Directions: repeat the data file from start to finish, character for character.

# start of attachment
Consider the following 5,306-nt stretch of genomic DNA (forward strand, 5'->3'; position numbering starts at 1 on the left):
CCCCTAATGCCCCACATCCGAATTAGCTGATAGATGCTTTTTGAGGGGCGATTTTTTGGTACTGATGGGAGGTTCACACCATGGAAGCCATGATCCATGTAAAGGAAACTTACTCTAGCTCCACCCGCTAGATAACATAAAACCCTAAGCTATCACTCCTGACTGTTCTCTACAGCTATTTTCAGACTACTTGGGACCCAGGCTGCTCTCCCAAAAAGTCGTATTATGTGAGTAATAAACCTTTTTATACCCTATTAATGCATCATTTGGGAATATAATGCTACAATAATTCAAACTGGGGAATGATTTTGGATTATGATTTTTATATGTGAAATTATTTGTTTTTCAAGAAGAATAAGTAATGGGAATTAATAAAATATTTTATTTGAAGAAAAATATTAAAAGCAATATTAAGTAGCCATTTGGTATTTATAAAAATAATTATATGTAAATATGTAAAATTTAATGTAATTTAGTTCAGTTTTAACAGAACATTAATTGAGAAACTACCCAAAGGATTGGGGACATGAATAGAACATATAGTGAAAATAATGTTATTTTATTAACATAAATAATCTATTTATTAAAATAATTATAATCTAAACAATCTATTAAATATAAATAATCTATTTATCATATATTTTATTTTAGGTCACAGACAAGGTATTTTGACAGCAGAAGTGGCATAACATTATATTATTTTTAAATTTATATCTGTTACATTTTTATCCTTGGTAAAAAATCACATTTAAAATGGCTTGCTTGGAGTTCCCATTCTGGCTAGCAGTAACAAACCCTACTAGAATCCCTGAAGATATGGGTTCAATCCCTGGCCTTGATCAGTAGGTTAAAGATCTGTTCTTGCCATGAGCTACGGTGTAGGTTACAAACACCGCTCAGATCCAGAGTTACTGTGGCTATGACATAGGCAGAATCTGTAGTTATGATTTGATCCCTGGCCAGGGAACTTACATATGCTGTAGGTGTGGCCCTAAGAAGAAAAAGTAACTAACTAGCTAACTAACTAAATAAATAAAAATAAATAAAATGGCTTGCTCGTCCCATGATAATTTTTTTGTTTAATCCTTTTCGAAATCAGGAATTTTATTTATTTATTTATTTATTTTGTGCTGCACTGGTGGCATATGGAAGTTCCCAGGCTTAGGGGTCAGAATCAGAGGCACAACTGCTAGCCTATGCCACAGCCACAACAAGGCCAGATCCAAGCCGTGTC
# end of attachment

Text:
Consider the following 5,306-nt stretch of genomic DNA (forward strand, 5'->3'; position numbering starts at 1 on the left):
CCCCTAATGCCCCACATCCGAATTAGCTGATAGATGCTTTTTGAGGGGCGATTTTTTGGTACTGATGGGAGGTTCACACCATGGAAGCCATGATCCATGTAAAGGAAACTTACTCTAGCTCCACCCGCTAGATAACATAAAACCCTAAGCTATCACTCCTGACTGTTCTCTACAGCTATTTTCAGACTACTTGGGACCCAGGCTGCTCTCCCAAAAAGTCGTATTATGTGAGTAATAAACCTTTTTATACCCTATTAATGCATCATTTGGGAATATAATGCTACAATAATTCAAACTGGGGAATGATTTTGGATTATGATTTTTATATGTGAAATTATTTGTTTTTCAAGAAGAATAAGTAATGGGAATTAATAAAATATTTTATTTGAAGAAAAATATTAAAAGCAATATTAAGTAGCCATTTGGTATTTATAAAAATAATTATATGTAAATATGTAAAATTTAATGTAATTTAGTTCAGTTTTAACAGAACATTAATTGAGAAACTACCCAAAGGATTGGGGACATGAATAGAACATATAGTGAAAATAATGTTATTTTATTAACATAAATAATCTATTTATTAAAATAATTATAATCTAAACAATCTATTAAATATAAATAATCTATTTATCATATATTTTATTTTAGGTCACAGACAAGGTATTTTGACAGCAGAAGTGGCATAACATTATATTATTTTTAAATTTATATCTGTTACATTTTTATCCTTGGTAAAAAATCACATTTAAAATGGCTTGCTTGGAGTTCCCATTCTGGCTAGCAGTAACAAACCCTACTAGAATCCCTGAAGATATGGGTTCAATCCCTGGCCTTGATCAGTAGGTTAAAGATCTGTTCTTGCCATGAGCTACGGTGTAGGTTACAAACACCGCTCAGATCCAGAGTTACTGTGGCTATGACATAGGCAGAATCTGTAGTTATGATTTGATCCCTGGCCAGGGAACTTACATATGCTGTAGGTGTGGCCCTAAGAAGAAAAAGTAACTAACTAGCTAACTAACTAAATAAATAAAAATAAATAAAATGGCTTGCTCGTCCCATGATAATTTTTTTGTTTAATCCTTTTCGAAATCAGGAATTTTATTTATTTATTTATTTATTTTGTGCTGCACTGGTGGCATATGGAAGTTCCCAGGCTTAGGGGTCAGAATCAGAGGCACAACTGCTAGCCTATGCCACAGCCACAACAAGGCCAGATCCAAGCCGTGTC